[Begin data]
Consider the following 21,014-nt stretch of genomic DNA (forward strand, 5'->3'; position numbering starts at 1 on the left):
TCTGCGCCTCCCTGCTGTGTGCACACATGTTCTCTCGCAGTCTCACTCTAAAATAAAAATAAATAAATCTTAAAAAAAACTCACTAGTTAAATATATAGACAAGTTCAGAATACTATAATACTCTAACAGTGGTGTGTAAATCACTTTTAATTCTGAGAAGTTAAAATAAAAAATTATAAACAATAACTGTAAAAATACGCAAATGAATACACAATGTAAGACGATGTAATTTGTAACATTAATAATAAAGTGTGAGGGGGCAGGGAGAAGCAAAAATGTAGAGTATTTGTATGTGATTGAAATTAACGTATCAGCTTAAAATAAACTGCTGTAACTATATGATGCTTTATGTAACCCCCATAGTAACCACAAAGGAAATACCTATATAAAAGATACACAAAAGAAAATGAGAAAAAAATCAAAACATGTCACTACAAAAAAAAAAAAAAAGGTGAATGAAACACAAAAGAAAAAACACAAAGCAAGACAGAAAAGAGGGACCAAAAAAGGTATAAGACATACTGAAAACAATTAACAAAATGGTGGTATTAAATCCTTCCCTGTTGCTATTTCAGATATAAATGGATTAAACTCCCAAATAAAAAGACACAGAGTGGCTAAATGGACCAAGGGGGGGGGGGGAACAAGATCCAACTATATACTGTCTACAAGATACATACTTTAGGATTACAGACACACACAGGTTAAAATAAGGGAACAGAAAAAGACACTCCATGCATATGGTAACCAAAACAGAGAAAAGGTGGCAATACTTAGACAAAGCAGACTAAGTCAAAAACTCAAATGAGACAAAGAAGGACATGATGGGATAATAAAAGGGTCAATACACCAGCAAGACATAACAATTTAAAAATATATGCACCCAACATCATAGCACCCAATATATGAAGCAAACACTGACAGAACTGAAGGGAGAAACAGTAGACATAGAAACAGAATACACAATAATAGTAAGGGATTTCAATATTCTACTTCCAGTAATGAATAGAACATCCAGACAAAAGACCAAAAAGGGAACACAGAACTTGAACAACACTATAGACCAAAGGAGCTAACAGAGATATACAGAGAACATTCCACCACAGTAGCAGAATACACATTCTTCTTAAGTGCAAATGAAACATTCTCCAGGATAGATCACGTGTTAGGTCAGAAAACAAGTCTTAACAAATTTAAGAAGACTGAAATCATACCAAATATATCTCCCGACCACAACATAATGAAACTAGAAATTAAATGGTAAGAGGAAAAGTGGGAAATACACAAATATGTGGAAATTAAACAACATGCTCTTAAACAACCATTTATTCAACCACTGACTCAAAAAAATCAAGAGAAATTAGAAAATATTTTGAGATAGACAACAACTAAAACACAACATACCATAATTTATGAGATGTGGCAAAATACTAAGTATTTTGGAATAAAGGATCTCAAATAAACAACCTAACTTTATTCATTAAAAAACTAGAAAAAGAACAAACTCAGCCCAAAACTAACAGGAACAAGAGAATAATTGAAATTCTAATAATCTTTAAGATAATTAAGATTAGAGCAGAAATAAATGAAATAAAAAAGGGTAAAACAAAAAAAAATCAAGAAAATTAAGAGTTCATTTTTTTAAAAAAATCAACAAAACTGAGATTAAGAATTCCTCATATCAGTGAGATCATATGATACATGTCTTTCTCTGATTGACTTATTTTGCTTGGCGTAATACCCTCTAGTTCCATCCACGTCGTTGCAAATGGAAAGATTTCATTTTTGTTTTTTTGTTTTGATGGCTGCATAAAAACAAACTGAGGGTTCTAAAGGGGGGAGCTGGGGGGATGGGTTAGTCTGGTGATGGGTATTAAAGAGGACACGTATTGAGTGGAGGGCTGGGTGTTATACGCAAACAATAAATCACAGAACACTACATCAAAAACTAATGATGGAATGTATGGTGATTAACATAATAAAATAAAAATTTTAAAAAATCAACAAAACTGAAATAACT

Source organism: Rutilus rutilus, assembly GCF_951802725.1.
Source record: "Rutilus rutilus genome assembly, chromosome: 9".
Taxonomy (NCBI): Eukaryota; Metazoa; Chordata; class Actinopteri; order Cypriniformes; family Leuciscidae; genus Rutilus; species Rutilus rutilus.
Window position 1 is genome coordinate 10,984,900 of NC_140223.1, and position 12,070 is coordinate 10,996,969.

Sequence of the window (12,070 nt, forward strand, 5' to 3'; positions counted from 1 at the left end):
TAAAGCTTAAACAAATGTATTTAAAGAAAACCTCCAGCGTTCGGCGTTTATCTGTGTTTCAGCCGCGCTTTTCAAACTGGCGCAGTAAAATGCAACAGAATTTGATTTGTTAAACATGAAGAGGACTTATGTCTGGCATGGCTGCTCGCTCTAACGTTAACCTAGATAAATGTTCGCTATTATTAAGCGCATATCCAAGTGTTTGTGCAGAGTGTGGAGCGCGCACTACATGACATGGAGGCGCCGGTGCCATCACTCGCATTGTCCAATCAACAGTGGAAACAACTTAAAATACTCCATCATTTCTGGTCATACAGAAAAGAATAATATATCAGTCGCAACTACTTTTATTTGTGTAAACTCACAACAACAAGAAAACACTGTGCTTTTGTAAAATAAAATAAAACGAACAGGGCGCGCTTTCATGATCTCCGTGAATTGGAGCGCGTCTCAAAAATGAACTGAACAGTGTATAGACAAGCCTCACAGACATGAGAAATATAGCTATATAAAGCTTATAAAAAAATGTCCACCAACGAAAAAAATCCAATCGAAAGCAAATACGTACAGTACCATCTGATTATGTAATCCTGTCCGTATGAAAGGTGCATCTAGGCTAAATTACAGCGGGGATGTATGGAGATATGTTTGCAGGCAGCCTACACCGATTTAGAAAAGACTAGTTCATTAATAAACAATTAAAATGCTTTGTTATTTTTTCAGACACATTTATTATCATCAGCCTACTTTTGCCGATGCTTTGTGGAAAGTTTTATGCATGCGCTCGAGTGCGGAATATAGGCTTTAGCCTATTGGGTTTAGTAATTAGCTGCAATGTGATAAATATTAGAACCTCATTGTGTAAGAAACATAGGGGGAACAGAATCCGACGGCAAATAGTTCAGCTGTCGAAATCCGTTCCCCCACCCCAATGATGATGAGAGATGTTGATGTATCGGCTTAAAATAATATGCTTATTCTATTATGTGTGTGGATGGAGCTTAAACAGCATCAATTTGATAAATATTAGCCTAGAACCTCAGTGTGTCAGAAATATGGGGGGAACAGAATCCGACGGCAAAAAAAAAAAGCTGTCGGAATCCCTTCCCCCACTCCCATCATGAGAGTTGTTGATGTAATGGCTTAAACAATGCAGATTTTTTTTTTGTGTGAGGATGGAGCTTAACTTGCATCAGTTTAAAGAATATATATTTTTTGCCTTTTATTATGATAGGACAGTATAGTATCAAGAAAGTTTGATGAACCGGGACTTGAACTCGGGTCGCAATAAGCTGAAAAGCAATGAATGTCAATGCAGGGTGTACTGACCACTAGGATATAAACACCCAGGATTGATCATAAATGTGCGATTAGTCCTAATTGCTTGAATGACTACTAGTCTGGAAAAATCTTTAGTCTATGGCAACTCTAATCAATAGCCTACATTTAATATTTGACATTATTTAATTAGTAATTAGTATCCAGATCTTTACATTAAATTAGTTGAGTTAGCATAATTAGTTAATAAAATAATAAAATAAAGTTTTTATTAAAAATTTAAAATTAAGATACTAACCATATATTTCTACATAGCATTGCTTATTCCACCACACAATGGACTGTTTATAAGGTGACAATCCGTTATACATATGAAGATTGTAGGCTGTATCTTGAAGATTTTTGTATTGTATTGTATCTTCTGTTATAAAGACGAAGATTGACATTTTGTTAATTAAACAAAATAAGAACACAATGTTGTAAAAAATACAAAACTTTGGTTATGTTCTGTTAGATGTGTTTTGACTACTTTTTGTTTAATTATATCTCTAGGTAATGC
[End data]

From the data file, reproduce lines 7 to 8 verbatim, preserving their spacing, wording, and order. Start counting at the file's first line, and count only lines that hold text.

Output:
Sequence of the window (12,070 nt, forward strand, 5' to 3'; positions counted from 1 at the left end):
TAAAGCTTAAACAAATGTATTTAAAGAAAACCTCCAGCGTTCGGCGTTTATCTGTGTTTCAGCCGCGCTTTTCAAACTGGCGCAGTAAAATGCAACAGAATTTGATTTGTTAAACATGAAGAGGACTTATGTCTGGCATGGCTGCTCGCTCTAACGTTAACCTAGATAAATGTTCGCTATTATTAAGCGCATATCCAAGTGTTTGTGCAGAGTGTGGAGCGCGCACTACATGACATGGAGGCGCCGGTGCCATCACTCGCATTGTCCAATCAACAGTGGAAACAACTTAAAATACTCCATCATTTCTGGTCATACAGAAAAGAATAATATATCAGTCGCAACTACTTTTATTTGTGTAAACTCACAACAACAAGAAAACACTGTGCTTTTGTAAAATAAAATAAAACGAACAGGGCGCGCTTTCATGATCTCCGTGAATTGGAGCGCGTCTCAAAAATGAACTGAACAGTGTATAGACAAGCCTCACAGACATGAGAAATATAGCTATATAAAGCTTATAAAAAAATGTCCACCAACGAAAAAAATCCAATCGAAAGCAAATACGTACAGTACCATCTGATTATGTAATCCTGTCCGTATGAAAGGTGCATCTAGGCTAAATTACAGCGGGGATGTATGGAGATATGTTTGCAGGCAGCCTACACCGATTTAGAAAAGACTAGTTCATTAATAAACAATTAAAATGCTTTGTTATTTTTTCAGACACATTTATTATCATCAGCCTACTTTTGCCGATGCTTTGTGGAAAGTTTTATGCATGCGCTCGAGTGCGGAATATAGGCTTTAGCCTATTGGGTTTAGTAATTAGCTGCAATGTGATAAATATTAGAACCTCATTGTGTAAGAAACATAGGGGGAACAGAATCCGACGGCAAATAGTTCAGCTGTCGAAATCCGTTCCCCCACCCCAATGATGATGAGAGATGTTGATGTATCGGCTTAAAATAATATGCTTATTCTATTATGTGTGTGGATGGAGCTTAAACAGCATCAATTTGATAAATATTAGCCTAGAACCTCAGTGTGTCAGAAATATGGGGGGAACAGAATCCGACGGCAAAAAAAAAAAGCTGTCGGAATCCCTTCCCCCACTCCCATCATGAGAGTTGTTGATGTAATGGCTTAAACAATGCAGATTTTTTTTTTGTGTGAGGATGGAGCTTAACTTGCATCAGTTTAAAGAATATATATTTTTTGCCTTTTATTATGATAGGACAGTATAGTATCAAGAAAGTTTGATGAACCGGGACTTGAACTCGGGTCGCAATAAGCTGAAAAGCAATGAATGTCAATGCAGGGTGTACTGACCACTAGGATATAAACACCCAGGATTGATCATAAATGTGCGATTAGTCCTAATTGCTTGAATGACTACTAGTCTGGAAAAATCTTTAGTCTATGGCAACTCTAATCAATAGCCTACATTTAATATTTGACATTATTTAATTAGTAATTAGTATCCAGATCTTTACATTAAATTAGTTGAGTTAGCATAATTAGTTAATAAAATAATAAAATAAAGTTTTTATTAAAAATTTAAAATTAAGATACTAACCATATATTTCTACATAGCATTGCTTATTCCACCACACAATGGACTGTTTATAAGGTGACAATCCGTTATACATATGAAGATTGTAGGCTGTATCTTGAAGATTTTTGTATTGTATTGTATCTTCTGTTATAAAGACGAAGATTGACATTTTGTTAATTAAACAAAATAAGAACACAATGTTGTAAAAAATACAAAACTTTGGTTATGTTCTGTTAGATGTGTTTTGACTACTTTTTGTTTAATTATATCTCTAGGTAATGC